Neighbourhood planning is a way for communities to decide the future shape of the places where they live and work. It was introduced through the Localism Act, the regulations for which came into force in April 2012. Further legislation covering the referendum stage of neighbourhood planning came into force in August 2012 and a further amendment was made in April 2013.
Communities can choose to create either a neighbourhood plan or a neighbourhood development order (which also encompasses another type of development order, namely community right to build orders), or both.
A neighbourhood plan can allocate land for development and establish general planning policies for the development and use of land in a neighbourhood. The level of complexity can be tailored to the wishes of local people. It could, for example, be used to shape the public realm and identify opportunities for regeneration. As a neighbourhood plan must be in general conformity with the strategic framework set by the Local Plan, it cannot be used to prevent new development allocated by the borough council.
A neighbourhood development order will grant planning permission for a specific type of development in a particular area. This could be either a particular development or a particular class of development such as housing or retail. Neighbourhood development orders can be linked to a neighbourhood plan, for example, the plan could identify a need for development and a broad location and the order could then apply a planning permission to a particular site where the development could take place.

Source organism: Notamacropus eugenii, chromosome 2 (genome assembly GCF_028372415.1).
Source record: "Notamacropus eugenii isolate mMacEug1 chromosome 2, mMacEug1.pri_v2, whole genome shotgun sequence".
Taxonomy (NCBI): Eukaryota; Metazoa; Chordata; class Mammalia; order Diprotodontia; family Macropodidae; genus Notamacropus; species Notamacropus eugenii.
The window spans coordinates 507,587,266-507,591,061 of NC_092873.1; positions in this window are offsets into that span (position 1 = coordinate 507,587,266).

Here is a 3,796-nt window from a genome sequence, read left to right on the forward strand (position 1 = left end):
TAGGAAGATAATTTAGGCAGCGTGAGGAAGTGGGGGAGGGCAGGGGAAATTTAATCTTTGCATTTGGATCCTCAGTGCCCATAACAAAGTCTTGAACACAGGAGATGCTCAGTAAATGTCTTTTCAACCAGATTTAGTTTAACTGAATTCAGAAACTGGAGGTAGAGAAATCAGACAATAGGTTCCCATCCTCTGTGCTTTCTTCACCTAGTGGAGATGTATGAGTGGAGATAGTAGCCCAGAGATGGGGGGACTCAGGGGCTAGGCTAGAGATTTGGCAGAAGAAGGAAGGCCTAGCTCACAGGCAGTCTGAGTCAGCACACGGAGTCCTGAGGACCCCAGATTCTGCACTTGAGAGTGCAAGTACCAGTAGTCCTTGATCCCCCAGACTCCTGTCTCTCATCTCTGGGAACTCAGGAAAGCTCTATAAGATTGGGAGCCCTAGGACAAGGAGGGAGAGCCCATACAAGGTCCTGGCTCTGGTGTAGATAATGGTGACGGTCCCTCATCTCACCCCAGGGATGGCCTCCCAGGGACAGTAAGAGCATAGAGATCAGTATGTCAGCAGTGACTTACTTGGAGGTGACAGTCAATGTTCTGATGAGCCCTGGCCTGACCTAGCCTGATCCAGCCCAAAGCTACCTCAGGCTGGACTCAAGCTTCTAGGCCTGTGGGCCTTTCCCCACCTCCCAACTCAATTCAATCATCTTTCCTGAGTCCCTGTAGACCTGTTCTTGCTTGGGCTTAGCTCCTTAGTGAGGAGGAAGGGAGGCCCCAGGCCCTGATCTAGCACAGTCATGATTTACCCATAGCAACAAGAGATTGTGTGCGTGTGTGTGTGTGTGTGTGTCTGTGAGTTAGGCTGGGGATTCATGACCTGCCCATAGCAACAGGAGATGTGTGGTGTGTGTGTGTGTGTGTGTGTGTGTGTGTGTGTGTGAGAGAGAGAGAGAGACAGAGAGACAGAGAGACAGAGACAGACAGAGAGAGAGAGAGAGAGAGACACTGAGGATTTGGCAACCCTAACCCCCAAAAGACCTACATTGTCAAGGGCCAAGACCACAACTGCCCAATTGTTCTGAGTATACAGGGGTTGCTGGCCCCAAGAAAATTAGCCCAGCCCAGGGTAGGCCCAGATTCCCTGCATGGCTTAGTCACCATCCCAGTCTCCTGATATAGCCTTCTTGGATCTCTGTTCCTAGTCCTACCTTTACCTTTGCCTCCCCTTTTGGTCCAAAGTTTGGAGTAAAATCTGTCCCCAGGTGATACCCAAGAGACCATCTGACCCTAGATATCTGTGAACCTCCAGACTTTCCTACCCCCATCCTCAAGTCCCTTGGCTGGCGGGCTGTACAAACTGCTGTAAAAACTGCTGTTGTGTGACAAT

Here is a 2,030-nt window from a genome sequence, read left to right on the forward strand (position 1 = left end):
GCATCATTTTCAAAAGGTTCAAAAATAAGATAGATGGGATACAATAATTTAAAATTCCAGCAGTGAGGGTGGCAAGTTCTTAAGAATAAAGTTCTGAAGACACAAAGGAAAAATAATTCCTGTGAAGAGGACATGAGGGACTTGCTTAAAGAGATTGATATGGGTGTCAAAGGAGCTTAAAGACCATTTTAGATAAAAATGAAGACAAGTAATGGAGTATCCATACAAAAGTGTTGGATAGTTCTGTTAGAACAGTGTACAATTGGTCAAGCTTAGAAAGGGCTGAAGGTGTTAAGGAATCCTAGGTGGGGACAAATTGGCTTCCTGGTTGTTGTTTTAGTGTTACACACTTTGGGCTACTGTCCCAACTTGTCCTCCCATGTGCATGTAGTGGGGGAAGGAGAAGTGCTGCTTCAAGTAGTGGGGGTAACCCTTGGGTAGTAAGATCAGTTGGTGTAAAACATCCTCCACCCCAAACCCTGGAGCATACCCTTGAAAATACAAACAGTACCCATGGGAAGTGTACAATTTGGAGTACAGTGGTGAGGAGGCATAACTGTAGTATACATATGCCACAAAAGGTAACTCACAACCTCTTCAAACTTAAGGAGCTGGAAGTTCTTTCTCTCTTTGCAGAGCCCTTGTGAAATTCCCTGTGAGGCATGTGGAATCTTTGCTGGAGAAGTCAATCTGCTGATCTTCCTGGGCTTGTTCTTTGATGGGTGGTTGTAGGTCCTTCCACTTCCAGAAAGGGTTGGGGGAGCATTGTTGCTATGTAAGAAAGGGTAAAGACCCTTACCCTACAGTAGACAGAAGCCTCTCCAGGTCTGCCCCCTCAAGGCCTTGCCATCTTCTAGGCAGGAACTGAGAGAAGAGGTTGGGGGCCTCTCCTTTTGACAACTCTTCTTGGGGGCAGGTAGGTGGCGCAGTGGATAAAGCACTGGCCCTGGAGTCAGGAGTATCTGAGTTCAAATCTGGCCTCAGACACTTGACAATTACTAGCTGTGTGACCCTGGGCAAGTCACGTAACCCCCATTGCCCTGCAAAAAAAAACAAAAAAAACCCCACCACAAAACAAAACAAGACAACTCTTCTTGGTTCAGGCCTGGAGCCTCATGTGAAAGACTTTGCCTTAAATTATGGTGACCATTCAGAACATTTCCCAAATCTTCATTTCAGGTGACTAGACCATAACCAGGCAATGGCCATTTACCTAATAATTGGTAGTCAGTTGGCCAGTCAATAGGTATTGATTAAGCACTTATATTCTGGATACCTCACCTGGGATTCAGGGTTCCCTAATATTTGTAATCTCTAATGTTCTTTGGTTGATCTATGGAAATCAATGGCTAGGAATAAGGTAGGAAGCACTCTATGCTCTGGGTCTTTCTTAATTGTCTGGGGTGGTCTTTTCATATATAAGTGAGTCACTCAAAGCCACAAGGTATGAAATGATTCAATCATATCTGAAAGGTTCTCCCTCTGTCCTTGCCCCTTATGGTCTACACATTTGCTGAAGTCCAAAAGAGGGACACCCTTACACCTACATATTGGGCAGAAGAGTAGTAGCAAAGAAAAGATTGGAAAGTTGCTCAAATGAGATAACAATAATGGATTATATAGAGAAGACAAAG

Community right to build orders are a special type of neighbourhood development order but, unlike for neighbourhood development orders and neighbourhood plans, any local community organisation, not just a parish/town council or forum, will be able to use the approach to bring forward small scale development. If a proposed development is likely to have significant environmental effects and an Environmental Impact Assessment is required, then the community right to build order approach cannot be used.
Where there is a parish/town council, they are responsible for taking the lead in the preparation of a neighbourhood plan. In areas without a parish/ town council, a group of at least 21 people must be formed and apply to the borough council to be designated as a ‘neighbourhood forum’.
The Neighbourhood Planning (General) Regulations 2012 set out the legal requirements involved in this process and are set out in Appendix 1. This also indicates who is responsible for each step in this legal process – the borough council or the parish/town council/neighbourhood forum.